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. Last Updated: 07/27/2016

Turkish Delights Come to Moscow

Once upon a time, there was a German beer bar called Kaiser. Then two Turkish businessmen, in between building Moscow high-rises, decided to buy it and turn it into a Turkish restaurant. Their vision carried them toward interiors saturated with the traditional blue colors of the Ottoman Empire where lampshades and chandeliers of tinted glass shed an unobtrusive light onto three dining halls and a mural depicting towering oriental minarets and starry skies over the Bosporus.

In the recently opened Ottoman restaurant, a tent serves as one dining hall, andyou are invited to sit on the floor by a low, exotic table, resting your back on colorful cushions. Slippers are available - as is a belly dancer, if you place a request one day in advance.

"We wanted to create an exclusive restaurant catering to connoisseur clients," said Aydin Karabulut, one of the two Turkish owners. "After two months of business, we are satisfied. Our clients are certainly above average."

From a mobile display tray, guests are invited to choose from up to 20 varieties of salads and cold hors d'oeuvres. There are green peppers stuffed with rice, cush uzumi, nuts that taste like soft fruit, mushrooms covered with homemade yogurt and eggplant prepared according to the recipe Imam Baalagi, or the Imam has fainted. Salads cost around 70 rubles ($2.80) each or you can combine small portions of all of them for 200 rubles.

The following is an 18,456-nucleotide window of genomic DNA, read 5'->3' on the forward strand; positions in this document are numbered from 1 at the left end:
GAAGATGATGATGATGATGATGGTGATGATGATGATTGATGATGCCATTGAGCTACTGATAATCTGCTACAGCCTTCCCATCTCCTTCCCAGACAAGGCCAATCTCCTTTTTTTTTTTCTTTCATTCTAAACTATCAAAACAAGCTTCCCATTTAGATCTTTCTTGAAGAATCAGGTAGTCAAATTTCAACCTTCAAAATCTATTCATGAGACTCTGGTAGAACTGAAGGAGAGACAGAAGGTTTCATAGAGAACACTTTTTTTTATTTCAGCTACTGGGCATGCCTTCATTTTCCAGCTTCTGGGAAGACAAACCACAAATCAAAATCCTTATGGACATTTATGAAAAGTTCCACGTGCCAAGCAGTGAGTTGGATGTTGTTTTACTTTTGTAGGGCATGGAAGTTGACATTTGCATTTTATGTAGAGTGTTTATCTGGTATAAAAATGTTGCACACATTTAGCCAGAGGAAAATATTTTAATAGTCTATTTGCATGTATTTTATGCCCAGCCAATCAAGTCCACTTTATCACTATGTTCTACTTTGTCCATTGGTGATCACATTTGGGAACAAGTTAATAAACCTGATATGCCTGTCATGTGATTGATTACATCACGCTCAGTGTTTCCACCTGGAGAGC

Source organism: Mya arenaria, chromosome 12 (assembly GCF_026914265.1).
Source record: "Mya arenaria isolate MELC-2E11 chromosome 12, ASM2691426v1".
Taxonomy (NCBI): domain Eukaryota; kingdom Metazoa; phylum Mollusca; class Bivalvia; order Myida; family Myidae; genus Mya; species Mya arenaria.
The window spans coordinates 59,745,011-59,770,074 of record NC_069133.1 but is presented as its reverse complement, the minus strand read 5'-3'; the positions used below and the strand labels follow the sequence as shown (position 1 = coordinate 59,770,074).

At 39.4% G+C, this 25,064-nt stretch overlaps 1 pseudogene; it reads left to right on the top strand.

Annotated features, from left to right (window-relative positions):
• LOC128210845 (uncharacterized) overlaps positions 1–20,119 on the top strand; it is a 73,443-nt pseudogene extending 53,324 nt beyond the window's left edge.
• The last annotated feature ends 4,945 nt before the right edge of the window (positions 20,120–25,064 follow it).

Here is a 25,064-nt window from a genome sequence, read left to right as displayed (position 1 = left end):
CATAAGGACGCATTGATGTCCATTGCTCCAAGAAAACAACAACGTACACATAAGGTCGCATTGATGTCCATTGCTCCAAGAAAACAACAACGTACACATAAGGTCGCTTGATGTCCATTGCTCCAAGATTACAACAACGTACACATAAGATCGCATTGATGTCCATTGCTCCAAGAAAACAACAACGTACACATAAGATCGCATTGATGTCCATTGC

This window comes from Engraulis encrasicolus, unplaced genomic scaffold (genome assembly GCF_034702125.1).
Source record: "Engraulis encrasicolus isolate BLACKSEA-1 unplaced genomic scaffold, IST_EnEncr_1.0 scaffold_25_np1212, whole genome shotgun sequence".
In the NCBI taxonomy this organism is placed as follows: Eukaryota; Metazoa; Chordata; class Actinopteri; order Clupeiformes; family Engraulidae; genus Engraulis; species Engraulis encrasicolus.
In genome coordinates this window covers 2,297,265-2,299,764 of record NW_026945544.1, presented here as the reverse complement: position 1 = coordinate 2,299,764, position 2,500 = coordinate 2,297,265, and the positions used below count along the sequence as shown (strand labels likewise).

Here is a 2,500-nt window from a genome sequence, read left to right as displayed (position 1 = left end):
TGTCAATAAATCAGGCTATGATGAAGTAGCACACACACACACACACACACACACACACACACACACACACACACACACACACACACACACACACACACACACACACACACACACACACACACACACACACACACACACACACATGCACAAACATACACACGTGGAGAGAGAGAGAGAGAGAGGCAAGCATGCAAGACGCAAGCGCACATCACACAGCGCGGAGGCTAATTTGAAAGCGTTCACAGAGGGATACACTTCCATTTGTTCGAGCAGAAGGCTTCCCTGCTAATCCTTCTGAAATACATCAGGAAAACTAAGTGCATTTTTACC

"The dining tradition of the Ottoman Empire commands that cold appetizers must be followed by a hot one, as a transitional phase preceding the main course," general manager Hakki Erkaya said, pointing out the various hot starters on the menu: Pastrami in a steaming bag of foil, Lahmacun, minced lamb on a layer of crisp bread, and crispy cigars, rolls of thin dough stuffed with cottage cheese, or lamb seasoned with spices. The hot appetizers average about 80 rubles a plate.

The restaurant doesn't serve pork, but its 55 main course items include lamb and veal kebabs, Beyati Kapali, spicy, minced lamb in a crust, and lamb chops; all cost between 250 and 300 rubles.

Alternatively, opt for the special Ottoman kebab - an almost lethal combination of various grilled meats, vegetables and mushrooms sprinkled with cheese and partially covered with yogurt sauce. The special kebab is served on a heated plate and costs 450 rubles. Vegetables and potatoes are included with all main courses. The menu also offers six kinds of pipe, or giant pies, with spicy meat stuffing.

All the meat served is marinated one day in advance by the authentic Turkish chef, who admits to using special Turkish buharat, original meat seasoning brought over from Turkey. The food is then cooked either on charcoal or in Turkish pottery, which absorbs animal fat.

The restaurant serves all kinds of alcohol, including raku, an aniseed spirit, which could serve either as an appetizer or a digestif. It can be enjoyed while being waited on by bare-bellied, long-legged girls sporting bright red embroidered trousers as you are serenaded at about 10 p.m. by two Turkish singers with brown eyes, healthy smiles and soft voices. To recover from their songs of love, unrequited and otherwise, order some coffee, brought directly from Turkey.

Ottoman, 1 Bolshoi Savinsky Pereulok. Open 11 a.m. to midnight. Tel. 248-3597. Metro: Park Kultury/Frunzenskaya. All major credit cards accepted. Reservations obligatory.